Jeremy and Jessi, along with their children Jace, Jayla, and Jadence Nagel, live by the motto: “If you take care of the land, it will take care of you.” This, along with a keen eye towards soil conervation and maximizing forages, is the reason why the Nagels use rotational grazing on their cow/calf operation in Folsom, Wisconsin. The Nagels farm about 60 cows, with two breeding bulls, on 85 acres of pasture, along with their corn and soybean cash crop on 280 acres of cropland. Jeremy started farming with his father in 2001 and in 2003 purchased his own farm. In 2016, Jeremy and Jessi were able to add to their operation by purchasing Jeremy’s parents’ farm.
Nagel Farms is truly family-run; everyone has a role to play to keep the farm running. The Nagel children are tasked with daily chores, and even Jeremy’s parents pitch in. Jessi and Jeremy explain that having the whole family involved, including friends and neighbors, has been a key to their success.
After Jeremy’s first three to four years of crop farming with his father, he noticed the farm had a significant erosion problem. With some help from the Environmental Quality Incentive Program (EQIP), the Nagels were able to install fencing and purchase 25 head of cattle. These investments allowed them to mitigate the erosion issues with rotational grazing and cover crops. Jessi explains: “Putting cattle back on the land has been one of the biggest things that has helped our farm with conservation and just having a healthier ecosystem all around.”
When the Nagels were first contemplating how to resolve the soil loss issues on their farm, they relied heavily on the support of the Tainter Creek Farmer-Led Watershed Council and local Natural Resources Conservation Service (NRCS) agents. Jessi attended meetings, field days, and seminars on roational graing and would come home filled with information and excitement. Her enthusiasm eventually brought Jeremy onboard with the idea of adding cattle to their operation.
Next, Jessi and Jeremy reached out to friends and neighbors for advice and spent time visiting farms that used grazing. Today, they use grazing plans and intend to extend the grazing season until the first snowfall. They’d eventually like to have cattle grazing on every part of the farm. The couple emphasized how they couldn’t have gotten where they are now without the help they received from friends and neighbors and support from local agricultural agencies.
The Nagels tried many experiments over the years and slowly added additional cattle and pasture to their operation. Jeremy’s mantra has been to “always try new things” but “do them small” and “embrace change.”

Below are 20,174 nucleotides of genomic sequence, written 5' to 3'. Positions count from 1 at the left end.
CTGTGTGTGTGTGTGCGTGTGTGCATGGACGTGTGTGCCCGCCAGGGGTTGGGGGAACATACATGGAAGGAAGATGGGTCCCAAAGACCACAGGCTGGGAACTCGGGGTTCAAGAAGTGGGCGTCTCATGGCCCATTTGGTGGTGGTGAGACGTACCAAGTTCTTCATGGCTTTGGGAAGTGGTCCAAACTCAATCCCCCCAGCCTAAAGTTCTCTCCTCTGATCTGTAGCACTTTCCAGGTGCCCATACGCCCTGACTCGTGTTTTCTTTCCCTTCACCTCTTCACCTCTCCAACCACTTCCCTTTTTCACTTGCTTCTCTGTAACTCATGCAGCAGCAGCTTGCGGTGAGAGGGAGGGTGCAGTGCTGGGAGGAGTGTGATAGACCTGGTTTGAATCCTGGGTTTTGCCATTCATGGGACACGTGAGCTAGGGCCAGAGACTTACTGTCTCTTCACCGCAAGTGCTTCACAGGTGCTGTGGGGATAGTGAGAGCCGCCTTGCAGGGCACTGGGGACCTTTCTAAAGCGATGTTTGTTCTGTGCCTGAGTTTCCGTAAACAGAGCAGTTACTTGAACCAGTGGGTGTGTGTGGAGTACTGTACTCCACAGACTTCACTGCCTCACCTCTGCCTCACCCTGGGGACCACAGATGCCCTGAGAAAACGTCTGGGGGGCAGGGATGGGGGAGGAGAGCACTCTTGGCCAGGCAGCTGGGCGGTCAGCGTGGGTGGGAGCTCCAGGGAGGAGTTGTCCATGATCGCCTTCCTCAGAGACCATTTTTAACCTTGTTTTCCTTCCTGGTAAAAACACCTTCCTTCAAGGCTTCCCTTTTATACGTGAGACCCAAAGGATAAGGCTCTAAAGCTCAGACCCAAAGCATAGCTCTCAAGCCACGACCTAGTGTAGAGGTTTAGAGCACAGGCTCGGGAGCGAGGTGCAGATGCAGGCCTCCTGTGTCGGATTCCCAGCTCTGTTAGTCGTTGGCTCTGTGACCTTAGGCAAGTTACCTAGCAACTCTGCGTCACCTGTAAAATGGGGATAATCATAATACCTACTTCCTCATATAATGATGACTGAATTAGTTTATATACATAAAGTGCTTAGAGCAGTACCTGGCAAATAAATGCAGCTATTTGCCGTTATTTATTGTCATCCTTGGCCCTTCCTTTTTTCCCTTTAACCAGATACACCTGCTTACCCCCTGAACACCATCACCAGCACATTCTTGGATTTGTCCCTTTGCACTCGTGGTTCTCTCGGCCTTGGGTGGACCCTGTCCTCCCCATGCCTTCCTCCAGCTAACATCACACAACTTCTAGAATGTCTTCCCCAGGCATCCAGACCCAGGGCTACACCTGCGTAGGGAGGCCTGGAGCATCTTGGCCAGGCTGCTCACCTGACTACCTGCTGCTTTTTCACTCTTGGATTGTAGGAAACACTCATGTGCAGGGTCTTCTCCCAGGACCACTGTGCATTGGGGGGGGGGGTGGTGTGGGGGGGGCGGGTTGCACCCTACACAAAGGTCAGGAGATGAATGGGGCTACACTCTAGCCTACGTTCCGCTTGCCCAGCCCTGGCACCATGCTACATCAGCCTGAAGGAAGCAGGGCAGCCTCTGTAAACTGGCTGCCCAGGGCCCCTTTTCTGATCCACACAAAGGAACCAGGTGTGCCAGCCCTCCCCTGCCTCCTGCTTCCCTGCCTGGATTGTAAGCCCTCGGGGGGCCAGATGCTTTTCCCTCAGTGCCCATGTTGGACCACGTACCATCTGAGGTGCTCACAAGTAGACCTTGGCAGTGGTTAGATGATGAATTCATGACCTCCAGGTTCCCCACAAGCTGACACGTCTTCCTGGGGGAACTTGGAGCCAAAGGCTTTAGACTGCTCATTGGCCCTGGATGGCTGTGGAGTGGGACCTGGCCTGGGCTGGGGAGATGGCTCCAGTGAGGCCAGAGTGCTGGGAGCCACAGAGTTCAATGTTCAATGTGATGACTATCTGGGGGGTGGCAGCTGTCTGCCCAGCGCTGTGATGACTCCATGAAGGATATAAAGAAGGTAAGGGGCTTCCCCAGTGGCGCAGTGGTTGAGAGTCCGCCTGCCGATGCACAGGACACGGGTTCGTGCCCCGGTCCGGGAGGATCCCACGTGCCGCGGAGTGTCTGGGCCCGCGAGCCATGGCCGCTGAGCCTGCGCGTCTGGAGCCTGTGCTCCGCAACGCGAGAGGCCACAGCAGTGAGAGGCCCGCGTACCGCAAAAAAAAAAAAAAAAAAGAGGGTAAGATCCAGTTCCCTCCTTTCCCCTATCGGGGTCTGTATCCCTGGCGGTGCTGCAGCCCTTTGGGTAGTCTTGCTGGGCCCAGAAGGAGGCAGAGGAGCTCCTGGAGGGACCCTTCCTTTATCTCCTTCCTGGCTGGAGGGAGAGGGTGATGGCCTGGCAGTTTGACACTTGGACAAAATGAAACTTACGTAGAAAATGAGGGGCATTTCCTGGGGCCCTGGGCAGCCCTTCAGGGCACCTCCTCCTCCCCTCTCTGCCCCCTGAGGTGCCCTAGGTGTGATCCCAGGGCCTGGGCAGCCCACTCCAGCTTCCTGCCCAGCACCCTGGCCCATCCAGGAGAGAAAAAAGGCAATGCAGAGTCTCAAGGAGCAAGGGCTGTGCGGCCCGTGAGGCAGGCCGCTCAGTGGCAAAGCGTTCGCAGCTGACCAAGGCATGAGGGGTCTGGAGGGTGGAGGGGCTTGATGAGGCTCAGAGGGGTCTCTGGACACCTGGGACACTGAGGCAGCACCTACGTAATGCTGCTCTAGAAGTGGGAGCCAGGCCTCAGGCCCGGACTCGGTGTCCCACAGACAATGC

Jessi’s biggest advice for farmers looking to transition or add cattle to their operations is simply: “Show me your financial plan.” She stresses the imporance of talking with farm loan officers, extension agents, and even a local technical college. Having business and financial plans, Jessi explains, is just as important as the technical understanding of grazing.
Jeremy and Jessi hope they have set their farm up for success for the next generation – their three children. There is great interest from the Nagel children in continuing with the family farm. “It’s a pretty great thing we do.”
Jeremy believes the farm is on the right path for conservation and the future of farming. When asked what advice he had for farmers interested in grazing, Jeremy said: “People want to know where their food comes from. Be open.” Wiser than their years, the Nagel children offer this advice: “Give it a try,” and “don’t be afraid to change because everything is changing in the world.” Words to live by.
Stump Ridge Beef Farm
Just about the last farm in Vernon County, Wisconsin, right before the Crawford County line, is Stump Ridge Beef Farm, owned and operated by Karen and Chuck Bolstad. Purchased by Chuck’s grandfather, who immigrated from Norway in 1896, the farm was originally a small dairy operation. Chuck and Karen purchased the farm from Chuck’s family in the early 1970s and moved to the farm full-time in the early 1990s. Milking cows didn’t fit into the demanding schedule of two full-time educators, so the couple decided to raise beef cattle instead of dairy cows. Over the last seven years, the Bolstads have transitioned their 40-acre cow/calf operation to what they call a “summer beef” operation. Due to the size and ridge topography of the farm, the Bolstads were constantly having to buy winter feed to support the cow/calf operation and, along with the labor that comes with putting out bales of hay, this was unststainable for two people and was what ultimately convinced the Bolstads to transition.
Currently, the Bolstads buy feeders around 500 pounds, about a dozen steers, and put them out on pasture as early as spring will allow. The herd is kept on pasture until the first frost, or as long as there is good quality forage. Then, they sell the animals back to the same cattle dealer who sold them the cattle in the spring. Chuck says their inputs are very low, and they are commited to having a low-density operation to maintain good pasture and grow healthy soil. Chuck’s motto is, only have the number of cattle your land can support in the worst conditions. Just like his father used to advise, Chuck imagines the driest August he has ever seen and only keeps the number of animals that the drought-laden land could support.